Research ArticleAPPLIED SCIENCES AND ENGINEERING

Biosensing near the neutrality point of graphene

See allHide authors and affiliations

Science Advances  25 Oct 2017:
Vol. 3, no. 10, e1701247
DOI: 10.1126/sciadv.1701247
  • Fig. 1 Near–neutrality point operation and conventional GFET.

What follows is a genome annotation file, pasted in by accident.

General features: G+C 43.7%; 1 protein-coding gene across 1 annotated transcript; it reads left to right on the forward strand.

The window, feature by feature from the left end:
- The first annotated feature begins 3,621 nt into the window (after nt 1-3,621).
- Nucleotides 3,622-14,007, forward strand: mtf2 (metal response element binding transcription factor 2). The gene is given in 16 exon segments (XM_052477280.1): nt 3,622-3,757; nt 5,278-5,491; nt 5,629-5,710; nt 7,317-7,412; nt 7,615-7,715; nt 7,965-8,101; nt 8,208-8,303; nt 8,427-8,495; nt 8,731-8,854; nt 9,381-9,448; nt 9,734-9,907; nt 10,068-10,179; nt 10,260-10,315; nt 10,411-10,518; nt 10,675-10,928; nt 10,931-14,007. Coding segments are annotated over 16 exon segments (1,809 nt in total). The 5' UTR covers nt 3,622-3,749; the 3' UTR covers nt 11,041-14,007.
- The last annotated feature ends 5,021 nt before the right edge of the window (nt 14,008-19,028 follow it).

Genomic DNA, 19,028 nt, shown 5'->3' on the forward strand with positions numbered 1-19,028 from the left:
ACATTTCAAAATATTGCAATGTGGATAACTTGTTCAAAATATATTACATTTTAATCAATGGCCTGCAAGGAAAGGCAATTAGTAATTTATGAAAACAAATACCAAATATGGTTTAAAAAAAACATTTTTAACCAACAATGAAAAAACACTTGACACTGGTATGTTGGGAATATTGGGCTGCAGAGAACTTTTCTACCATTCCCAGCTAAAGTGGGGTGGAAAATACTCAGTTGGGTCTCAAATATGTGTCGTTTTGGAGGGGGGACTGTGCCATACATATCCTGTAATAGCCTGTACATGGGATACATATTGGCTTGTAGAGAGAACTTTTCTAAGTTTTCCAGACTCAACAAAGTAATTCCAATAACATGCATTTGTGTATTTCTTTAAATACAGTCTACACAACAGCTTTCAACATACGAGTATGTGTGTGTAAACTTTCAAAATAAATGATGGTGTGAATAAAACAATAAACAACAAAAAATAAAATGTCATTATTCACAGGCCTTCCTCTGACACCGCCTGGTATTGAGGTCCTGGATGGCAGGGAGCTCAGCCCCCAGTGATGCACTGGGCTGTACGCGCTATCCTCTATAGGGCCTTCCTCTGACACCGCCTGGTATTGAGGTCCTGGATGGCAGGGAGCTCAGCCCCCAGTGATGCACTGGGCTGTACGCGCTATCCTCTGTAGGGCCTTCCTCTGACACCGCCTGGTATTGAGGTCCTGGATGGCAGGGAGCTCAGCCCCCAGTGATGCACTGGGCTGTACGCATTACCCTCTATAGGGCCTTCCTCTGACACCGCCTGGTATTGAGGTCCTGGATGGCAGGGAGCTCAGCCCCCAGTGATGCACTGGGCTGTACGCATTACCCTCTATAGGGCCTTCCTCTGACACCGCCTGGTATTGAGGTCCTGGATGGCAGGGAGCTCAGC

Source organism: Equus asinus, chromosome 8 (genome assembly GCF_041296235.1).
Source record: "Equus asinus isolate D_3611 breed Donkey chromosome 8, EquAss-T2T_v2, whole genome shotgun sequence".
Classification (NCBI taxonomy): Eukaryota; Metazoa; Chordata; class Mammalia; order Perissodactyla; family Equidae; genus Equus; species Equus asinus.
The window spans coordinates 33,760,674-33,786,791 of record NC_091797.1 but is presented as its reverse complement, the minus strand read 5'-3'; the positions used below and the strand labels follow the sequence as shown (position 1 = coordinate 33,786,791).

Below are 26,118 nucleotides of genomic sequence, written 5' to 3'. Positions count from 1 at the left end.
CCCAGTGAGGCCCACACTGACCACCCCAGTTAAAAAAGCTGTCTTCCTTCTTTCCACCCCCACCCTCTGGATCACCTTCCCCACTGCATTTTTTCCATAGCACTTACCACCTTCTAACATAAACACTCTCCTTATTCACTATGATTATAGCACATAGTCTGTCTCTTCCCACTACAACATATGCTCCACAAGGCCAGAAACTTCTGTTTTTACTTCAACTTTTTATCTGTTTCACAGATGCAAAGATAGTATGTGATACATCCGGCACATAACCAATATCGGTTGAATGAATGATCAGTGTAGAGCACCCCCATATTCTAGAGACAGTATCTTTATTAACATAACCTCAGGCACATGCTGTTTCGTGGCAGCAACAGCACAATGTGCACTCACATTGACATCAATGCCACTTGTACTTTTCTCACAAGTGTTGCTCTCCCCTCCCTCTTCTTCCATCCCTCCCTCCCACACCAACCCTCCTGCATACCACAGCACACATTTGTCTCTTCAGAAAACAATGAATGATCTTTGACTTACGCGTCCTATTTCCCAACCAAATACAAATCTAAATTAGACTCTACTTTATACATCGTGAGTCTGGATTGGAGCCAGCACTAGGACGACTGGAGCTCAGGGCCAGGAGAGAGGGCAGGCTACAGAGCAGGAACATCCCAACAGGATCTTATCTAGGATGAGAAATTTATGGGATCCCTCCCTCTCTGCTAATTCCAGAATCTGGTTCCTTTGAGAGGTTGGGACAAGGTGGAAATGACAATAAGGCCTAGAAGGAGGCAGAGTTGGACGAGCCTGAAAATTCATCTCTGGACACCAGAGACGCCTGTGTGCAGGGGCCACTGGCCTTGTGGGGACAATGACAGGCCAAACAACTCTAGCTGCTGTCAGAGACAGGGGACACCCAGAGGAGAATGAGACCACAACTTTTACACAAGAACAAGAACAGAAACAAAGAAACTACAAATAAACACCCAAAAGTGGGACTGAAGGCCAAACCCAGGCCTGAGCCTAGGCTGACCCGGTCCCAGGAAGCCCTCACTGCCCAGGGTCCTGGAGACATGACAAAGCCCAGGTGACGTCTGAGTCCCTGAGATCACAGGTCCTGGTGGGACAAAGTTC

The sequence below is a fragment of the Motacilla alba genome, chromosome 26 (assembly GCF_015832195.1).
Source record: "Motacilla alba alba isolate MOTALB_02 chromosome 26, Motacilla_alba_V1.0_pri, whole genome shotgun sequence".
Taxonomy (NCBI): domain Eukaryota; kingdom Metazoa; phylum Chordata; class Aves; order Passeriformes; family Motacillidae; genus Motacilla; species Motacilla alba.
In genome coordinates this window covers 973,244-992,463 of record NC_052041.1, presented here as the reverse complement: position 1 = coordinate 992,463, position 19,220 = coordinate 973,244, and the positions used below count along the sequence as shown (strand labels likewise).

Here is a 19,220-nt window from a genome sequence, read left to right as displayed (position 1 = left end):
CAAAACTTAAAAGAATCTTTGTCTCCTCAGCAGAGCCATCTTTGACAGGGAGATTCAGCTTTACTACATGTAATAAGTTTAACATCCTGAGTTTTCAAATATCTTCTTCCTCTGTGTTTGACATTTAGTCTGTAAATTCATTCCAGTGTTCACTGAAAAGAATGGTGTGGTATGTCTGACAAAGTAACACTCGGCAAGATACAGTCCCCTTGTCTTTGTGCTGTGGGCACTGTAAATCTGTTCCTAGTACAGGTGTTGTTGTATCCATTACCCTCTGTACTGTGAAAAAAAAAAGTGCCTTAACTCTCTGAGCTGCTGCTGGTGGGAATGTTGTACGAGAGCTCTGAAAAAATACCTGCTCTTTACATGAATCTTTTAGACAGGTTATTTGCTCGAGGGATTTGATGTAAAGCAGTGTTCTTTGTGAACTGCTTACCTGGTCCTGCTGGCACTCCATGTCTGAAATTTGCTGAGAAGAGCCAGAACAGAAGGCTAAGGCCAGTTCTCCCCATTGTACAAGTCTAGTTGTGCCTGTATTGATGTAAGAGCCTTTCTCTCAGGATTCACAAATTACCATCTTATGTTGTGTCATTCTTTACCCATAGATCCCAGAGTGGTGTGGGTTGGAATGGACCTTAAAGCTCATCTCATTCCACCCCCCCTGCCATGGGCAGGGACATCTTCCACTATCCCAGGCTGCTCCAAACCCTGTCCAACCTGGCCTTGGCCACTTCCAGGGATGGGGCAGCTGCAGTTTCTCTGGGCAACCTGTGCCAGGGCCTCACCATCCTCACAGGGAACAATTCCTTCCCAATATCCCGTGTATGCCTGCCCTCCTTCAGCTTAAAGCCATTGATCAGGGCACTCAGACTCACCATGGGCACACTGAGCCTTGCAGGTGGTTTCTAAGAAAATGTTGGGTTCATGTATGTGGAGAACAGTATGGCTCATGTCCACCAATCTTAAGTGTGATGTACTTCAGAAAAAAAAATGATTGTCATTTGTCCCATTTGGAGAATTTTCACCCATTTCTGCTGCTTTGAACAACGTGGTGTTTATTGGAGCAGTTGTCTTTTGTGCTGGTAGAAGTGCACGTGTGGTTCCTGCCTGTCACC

(A) Schematic presentation of near–neutrality point operation of an electrolyte-gated GFET device. (B) The transfer curve I(Vref) of the GFET-II (black circles, after electrochemical cleaning) and the corresponding parabolic fitting (blue line) around the neutrality point and the linear fit (gray lines) away from the neutrality point. The working principle of the electrolyte-gated GFET operated near the neutrality point is also illustrated in the inset diagram: The output current contains both the second harmonic component 0.5a0Aac2 cos 4πft (IOUT at frequency 2f) and the fundamental component (IOUT at frequency f) 2a0AacΔVref sin 2πft. All recorded in 1 mM PBS buffer solution. (C) Schematic presentation of a conventional electrolyte-gated GFET device. (D) Upper panel: Sheet conductance mapping of the GFET-I during electrochemical cleaning cycles with an operational window of Vref = (−0.4 V, 0.6 V). Lower panel: G(Vref) curves of the GFET-I before cleaning (gray line), during the first (green line and arrow) and the fifth (blue line and arrow) cleaning cycle, and after 10 times continuous cleaning cycles (red line), which start to show a rather symmetric ambipolar behavior with field-effect mobilities of ~1100 cm2/Vs for both hole and electron carriers.